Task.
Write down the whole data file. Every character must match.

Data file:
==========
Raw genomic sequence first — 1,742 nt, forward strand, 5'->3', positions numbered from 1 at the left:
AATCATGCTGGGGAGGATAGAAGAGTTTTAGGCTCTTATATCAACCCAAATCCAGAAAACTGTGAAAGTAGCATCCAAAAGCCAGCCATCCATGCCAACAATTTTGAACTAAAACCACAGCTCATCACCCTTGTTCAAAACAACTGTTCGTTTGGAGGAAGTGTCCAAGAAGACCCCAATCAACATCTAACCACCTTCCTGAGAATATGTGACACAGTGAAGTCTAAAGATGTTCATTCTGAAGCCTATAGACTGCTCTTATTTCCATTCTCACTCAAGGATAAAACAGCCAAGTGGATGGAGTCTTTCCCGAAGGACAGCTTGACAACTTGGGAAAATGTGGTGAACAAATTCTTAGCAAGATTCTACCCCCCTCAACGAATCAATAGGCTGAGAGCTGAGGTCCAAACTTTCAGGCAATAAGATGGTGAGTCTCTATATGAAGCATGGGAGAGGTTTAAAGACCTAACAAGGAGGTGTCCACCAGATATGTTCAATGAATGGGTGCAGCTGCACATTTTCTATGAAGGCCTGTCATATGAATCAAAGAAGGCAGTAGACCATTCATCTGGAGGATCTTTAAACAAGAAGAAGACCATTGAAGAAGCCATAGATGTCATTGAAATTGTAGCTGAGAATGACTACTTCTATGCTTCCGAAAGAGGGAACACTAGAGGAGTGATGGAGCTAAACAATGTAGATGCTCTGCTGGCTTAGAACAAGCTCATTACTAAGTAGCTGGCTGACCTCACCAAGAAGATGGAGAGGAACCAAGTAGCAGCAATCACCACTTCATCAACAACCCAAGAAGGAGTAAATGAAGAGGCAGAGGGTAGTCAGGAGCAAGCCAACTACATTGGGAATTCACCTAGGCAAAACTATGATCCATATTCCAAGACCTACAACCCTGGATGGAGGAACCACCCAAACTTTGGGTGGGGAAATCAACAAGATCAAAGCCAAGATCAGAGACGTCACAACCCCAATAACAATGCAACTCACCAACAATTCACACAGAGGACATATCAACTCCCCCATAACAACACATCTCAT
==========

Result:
Raw genomic sequence first — 1,742 nt, forward strand, 5'->3', positions numbered from 1 at the left:
AATCATGCTGGGGAGGATAGAAGAGTTTTAGGCTCTTATATCAACCCAAATCCAGAAAACTGTGAAAGTAGCATCCAAAAGCCAGCCATCCATGCCAACAATTTTGAACTAAAACCACAGCTCATCACCCTTGTTCAAAACAACTGTTCGTTTGGAGGAAGTGTCCAAGAAGACCCCAATCAACATCTAACCACCTTCCTGAGAATATGTGACACAGTGAAGTCTAAAGATGTTCATTCTGAAGCCTATAGACTGCTCTTATTTCCATTCTCACTCAAGGATAAAACAGCCAAGTGGATGGAGTCTTTCCCGAAGGACAGCTTGACAACTTGGGAAAATGTGGTGAACAAATTCTTAGCAAGATTCTACCCCCCTCAACGAATCAATAGGCTGAGAGCTGAGGTCCAAACTTTCAGGCAATAAGATGGTGAGTCTCTATATGAAGCATGGGAGAGGTTTAAAGACCTAACAAGGAGGTGTCCACCAGATATGTTCAATGAATGGGTGCAGCTGCACATTTTCTATGAAGGCCTGTCATATGAATCAAAGAAGGCAGTAGACCATTCATCTGGAGGATCTTTAAACAAGAAGAAGACCATTGAAGAAGCCATAGATGTCATTGAAATTGTAGCTGAGAATGACTACTTCTATGCTTCCGAAAGAGGGAACACTAGAGGAGTGATGGAGCTAAACAATGTAGATGCTCTGCTGGCTTAGAACAAGCTCATTACTAAGTAGCTGGCTGACCTCACCAAGAAGATGGAGAGGAACCAAGTAGCAGCAATCACCACTTCATCAACAACCCAAGAAGGAGTAAATGAAGAGGCAGAGGGTAGTCAGGAGCAAGCCAACTACATTGGGAATTCACCTAGGCAAAACTATGATCCATATTCCAAGACCTACAACCCTGGATGGAGGAACCACCCAAACTTTGGGTGGGGAAATCAACAAGATCAAAGCCAAGATCAGAGACGTCACAACCCCAATAACAATGCAACTCACCAACAATTCACACAGAGGACATATCAACTCCCCCATAACAACACATCTCAT